If you're willing to travel off the beaten path, Latin America has some stunning ecological wonders to offer. Get up close and personal with Mother Nature at these eco-friendly hot spots!
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Perito Moreno Glacier, Argentina
While most of the world’s glaciers continue to melt, the Perito Moreno ice field in Southern Patagonia maintains its cool in the face of global warming. Credit the snow accumulation from the Andes Mountains. The White Giant, as the iceberg is known, gains at least eight feet a day even as it sheds sheets of ice into Lago Argentino. Listen for the thunderous roar.
What to pack: Weather-resistant shoes, extra socks, waterproof jacket, gloves and lip balm
Where to stay: Constructed with recycled materials to resemble an old railway station, Patagonia Rebelde Posada is a rustic 12-room boutique hotel in nearby town El Calafate, where most visitors to the glaciers stay. (About $110 per night for double occupancy, including breakfast; patagoniarebelde.com)
What to do: The star of the show at Los Glaciares National Park is without a doubt Perito Moreno. At three miles wide, 18 miles long and almost 2,300 feet deep, the glacier deserves a closer look. Outfitter Hielo & Aventura (hieloyaventura.com) provides guides, crampons and instruction to help you tackle its jagged blue surface. Sign up for the high-endurance Big Ice tour, a seven-hour trek into the center of the glacier, and follow the trail in a single file to avoid flooded crevasses and frozen lakes. If you can handle the low ceilings, venture into an underground ice cave for a different perspective. You’ll be rewarded with a glass of whiskey on the rocks—carved from Perito Moreno, of course—once you re-emerge.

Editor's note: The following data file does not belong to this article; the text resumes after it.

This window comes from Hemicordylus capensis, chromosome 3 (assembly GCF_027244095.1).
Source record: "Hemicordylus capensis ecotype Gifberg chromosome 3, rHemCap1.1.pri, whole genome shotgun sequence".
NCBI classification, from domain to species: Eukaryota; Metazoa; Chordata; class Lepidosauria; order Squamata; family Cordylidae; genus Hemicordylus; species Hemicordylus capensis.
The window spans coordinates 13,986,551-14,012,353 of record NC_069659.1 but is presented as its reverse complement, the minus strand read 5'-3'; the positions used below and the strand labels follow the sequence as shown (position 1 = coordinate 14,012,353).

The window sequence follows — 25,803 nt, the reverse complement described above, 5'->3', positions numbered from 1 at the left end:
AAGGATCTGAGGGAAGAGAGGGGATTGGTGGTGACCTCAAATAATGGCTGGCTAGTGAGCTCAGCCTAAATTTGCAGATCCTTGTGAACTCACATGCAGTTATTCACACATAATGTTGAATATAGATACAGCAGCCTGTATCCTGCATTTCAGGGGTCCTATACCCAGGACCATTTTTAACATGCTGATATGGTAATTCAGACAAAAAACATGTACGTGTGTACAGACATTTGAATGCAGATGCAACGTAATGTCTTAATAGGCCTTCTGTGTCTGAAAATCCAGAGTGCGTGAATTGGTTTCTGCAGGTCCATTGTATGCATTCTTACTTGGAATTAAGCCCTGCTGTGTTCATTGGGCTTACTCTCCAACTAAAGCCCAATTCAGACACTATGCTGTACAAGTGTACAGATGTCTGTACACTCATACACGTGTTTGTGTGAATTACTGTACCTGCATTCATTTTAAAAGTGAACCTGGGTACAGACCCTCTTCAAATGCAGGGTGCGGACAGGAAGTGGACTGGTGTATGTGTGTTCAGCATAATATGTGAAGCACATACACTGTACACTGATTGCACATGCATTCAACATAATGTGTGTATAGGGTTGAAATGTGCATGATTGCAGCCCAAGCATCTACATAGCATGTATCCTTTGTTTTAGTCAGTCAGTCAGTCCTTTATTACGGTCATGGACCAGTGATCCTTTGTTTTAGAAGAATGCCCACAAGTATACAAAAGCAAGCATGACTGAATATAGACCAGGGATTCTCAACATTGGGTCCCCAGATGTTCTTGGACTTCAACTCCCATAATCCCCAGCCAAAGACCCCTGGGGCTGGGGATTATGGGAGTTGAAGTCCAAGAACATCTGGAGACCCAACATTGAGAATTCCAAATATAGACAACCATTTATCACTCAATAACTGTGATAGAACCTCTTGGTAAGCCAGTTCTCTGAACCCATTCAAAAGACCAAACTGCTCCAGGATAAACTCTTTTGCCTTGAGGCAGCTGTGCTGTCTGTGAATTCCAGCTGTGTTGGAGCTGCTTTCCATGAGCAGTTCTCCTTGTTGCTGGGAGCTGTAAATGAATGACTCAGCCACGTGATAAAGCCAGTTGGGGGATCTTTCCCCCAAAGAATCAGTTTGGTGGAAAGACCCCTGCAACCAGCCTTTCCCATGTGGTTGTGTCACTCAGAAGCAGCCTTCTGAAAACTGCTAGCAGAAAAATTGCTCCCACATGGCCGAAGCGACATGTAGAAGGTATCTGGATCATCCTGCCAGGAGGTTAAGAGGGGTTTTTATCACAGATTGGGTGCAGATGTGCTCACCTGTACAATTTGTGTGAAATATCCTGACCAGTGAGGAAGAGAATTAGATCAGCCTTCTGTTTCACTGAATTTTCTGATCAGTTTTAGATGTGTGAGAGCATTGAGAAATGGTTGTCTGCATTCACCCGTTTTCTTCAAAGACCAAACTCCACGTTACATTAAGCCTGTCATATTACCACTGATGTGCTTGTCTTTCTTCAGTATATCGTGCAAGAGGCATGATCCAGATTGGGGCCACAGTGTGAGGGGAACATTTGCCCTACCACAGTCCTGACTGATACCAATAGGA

When you’re done with your ice capades, see what life is like at a traditional Patagonian farmhouse. At El Galpón del Glaciar (estanciaalice.com.ar), a rustic homestead on the outskirts of town, you can learn to shear sheep and handle a horse like a gaucho amid the rural setting. After a day on the range, cap off your visit with a mouthwatering asado.
Corcovado National Park, Costa Rica
Home to more than 25 ecosystems and an abundance of wildlife, Corcovado National Park on the Osa Peninsula in southwestern Costa Rica is the ultimate exotic, lush and untamed destination. Plus, this remote rainforest just may be the most biologically diverse area on Earth.
What to pack: Rubber boots, high-top socks, walking stick, compass and flashlight
Where to stay: Find serenity at Lapa Ríos Ecolodge. Built on a 1,000-acre private nature reserve, the retreat has 16 private, thatched bungalows equipped with bamboo furnishings, solar-heated showers and biodegradable toiletries. There are no phones or TVs to distract from the sounds of the surrounding jungle. (Starting at $255 per person per night for double occupancy, including meals; laparios.com)
What to do: Corcovado National Park’s isolated, almost inaccessible location only adds to its mystique. To be among the few that make the trip, board a morning charter flight to the Sirena Biological Station in the heart of the jungle. Follow one of several well-marked trails along the coast with your naturalist guide for a chance to spot giant anteaters, scarlet macaws, roaming jaguars and hundreds of other animals. You’ll cross rivers and streams below a canopy of trees (more than 500 species) before landing on a secluded beach—a welcome respite from the intense heat and humidity, so break out the bikini. To really explore marine life, sail across the 80°F waters of the Golfo Dulce with Changing Tide Tours (changingtidetours.com). The protected bay is inhabited by humpback whales, manta rays, sea turtles and three species of dolphin. Snorkel the area’s coral reefs until sunset, when the bioluminescent waters begin to sparkle.